Tuskegee Experiment Survivors Encourage COVID-19 Vaccinations

Alabama

(AP Photo/David Zalubowski, File)


(CBS News) – Tuskegee is the one-word answer some people give as a reason they’re avoiding COVID-19 vaccines.

A new ad campaign launched on June 30, 2021 with relatives of men who unwittingly became part of the infamous experiment wants to change minds.

Omar Neal, 63, a former mayor of the Alabama town, said he was hesitant at first about the shots. Neal is a nephew of Freddie Lee Tyson, a family man who was among several hundred Black men who decades ago became involved without their consent in the federally backed syphilis study.

Neal said he agreed to appear in the national campaign after doing research to gain confidence in the vaccines.

”I didn’t want people to use Tuskegee and what transpired there as a reason for not taking the vaccine.” Neal said.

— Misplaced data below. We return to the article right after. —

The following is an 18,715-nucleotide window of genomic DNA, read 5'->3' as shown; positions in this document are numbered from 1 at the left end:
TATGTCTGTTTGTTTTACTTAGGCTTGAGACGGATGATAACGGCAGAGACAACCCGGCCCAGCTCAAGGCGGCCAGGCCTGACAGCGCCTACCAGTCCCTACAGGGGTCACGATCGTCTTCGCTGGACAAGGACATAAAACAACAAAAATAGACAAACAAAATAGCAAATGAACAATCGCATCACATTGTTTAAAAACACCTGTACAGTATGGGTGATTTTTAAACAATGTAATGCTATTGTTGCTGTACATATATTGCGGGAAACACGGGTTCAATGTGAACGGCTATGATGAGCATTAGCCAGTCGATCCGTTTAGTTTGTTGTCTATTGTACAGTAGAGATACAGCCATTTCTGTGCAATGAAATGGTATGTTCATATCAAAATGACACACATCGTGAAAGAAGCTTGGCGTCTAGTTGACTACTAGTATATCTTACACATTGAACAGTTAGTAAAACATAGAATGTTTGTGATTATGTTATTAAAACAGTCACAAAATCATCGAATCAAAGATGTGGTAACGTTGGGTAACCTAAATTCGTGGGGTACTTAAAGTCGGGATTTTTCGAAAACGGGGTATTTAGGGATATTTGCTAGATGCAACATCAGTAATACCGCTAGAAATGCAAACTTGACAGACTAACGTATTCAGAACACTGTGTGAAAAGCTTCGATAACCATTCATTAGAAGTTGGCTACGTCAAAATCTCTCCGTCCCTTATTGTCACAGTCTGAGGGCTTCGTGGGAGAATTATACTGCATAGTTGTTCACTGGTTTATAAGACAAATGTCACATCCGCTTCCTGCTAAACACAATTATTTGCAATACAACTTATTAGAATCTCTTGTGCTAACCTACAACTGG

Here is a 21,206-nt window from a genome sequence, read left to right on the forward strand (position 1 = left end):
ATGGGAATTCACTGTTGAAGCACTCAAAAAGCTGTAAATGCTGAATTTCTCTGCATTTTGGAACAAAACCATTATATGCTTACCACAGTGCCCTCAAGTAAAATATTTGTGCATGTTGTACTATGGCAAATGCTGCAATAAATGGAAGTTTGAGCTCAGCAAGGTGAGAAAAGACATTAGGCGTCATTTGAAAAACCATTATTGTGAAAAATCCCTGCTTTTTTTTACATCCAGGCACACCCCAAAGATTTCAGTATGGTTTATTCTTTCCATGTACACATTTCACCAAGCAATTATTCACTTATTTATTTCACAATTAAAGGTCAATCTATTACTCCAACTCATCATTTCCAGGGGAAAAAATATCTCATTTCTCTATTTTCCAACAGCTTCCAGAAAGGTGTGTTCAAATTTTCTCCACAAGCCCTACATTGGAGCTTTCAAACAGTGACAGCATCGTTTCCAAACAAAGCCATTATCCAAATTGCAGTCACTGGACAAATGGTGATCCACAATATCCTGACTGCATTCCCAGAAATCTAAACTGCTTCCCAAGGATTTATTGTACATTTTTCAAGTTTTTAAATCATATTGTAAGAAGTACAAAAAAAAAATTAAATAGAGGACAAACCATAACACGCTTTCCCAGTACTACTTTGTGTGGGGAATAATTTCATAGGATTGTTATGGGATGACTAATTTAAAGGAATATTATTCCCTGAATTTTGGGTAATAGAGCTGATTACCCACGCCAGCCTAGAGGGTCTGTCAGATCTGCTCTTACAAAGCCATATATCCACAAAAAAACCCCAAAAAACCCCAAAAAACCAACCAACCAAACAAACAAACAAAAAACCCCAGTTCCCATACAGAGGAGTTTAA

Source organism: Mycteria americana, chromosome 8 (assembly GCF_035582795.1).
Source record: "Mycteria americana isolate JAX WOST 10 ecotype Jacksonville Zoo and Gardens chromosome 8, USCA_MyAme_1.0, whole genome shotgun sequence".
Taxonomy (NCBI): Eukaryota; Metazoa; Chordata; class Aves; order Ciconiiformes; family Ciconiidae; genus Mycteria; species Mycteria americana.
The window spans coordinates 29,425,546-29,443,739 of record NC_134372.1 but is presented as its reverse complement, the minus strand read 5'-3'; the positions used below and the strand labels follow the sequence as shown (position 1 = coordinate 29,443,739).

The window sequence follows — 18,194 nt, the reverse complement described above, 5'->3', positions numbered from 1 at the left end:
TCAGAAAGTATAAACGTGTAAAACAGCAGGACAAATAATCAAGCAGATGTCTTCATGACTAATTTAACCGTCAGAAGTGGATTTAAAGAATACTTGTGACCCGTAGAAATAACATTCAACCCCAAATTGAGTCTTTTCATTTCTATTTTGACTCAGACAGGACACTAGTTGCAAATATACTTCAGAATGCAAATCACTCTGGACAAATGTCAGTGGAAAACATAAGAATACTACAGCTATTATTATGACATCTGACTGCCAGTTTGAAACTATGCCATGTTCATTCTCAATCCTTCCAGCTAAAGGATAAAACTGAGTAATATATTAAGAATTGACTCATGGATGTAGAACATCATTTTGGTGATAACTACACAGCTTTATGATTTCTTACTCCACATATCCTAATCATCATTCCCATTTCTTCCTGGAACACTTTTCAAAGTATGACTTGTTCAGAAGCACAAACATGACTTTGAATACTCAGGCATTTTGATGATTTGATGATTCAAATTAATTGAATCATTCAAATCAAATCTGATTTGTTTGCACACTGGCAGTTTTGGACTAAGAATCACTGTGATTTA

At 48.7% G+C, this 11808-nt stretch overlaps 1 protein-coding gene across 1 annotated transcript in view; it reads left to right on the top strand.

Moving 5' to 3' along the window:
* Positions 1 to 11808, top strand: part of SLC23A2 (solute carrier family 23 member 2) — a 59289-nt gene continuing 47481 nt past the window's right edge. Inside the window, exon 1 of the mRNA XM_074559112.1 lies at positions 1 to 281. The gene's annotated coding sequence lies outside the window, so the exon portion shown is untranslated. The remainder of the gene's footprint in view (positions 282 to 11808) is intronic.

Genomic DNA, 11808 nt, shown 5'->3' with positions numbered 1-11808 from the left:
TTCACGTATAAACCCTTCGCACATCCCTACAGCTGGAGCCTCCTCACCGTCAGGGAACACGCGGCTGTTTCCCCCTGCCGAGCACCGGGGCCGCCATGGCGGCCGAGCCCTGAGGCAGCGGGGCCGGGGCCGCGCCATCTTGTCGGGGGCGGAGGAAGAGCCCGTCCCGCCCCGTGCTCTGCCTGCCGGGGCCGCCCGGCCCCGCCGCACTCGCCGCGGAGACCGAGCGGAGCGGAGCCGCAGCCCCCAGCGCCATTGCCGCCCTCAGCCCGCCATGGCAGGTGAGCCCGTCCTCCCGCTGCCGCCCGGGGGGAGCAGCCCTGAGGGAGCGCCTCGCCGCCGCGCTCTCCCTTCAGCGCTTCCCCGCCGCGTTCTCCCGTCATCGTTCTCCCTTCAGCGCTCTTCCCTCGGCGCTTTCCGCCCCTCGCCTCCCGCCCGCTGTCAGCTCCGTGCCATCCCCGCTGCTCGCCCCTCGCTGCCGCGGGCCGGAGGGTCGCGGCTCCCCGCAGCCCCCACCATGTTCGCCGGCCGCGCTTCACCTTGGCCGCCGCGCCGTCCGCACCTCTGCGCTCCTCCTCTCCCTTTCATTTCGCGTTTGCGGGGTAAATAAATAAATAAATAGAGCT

In 1932 and over 40 years, Black men in Tuskegee, Alabama, were subjected to experimentation without their knowledge.

Most of the 600 men had syphilis — including Tyson, who got infected before birth — but they were left untreated so researchers could study the natural history of the disease.

Tyson died from unrelated causes in 1988, 16 years after the study ended. But many others died from a disease that can be cured with penicillin.

Neal and other Tyson relatives are among half a dozen Tuskegee descendants involved in the ads, which focus on vaccine hesitancy among Black Americans.

They say vaccination is needed to help communities of color and curb a disease that has disproportionately affected Black Americans.

”Don’t deny ourselves the opportunity the men were denied,” Tyson’s 76-year-old daughter, Lillie Tyson Head, said in one of the ads.

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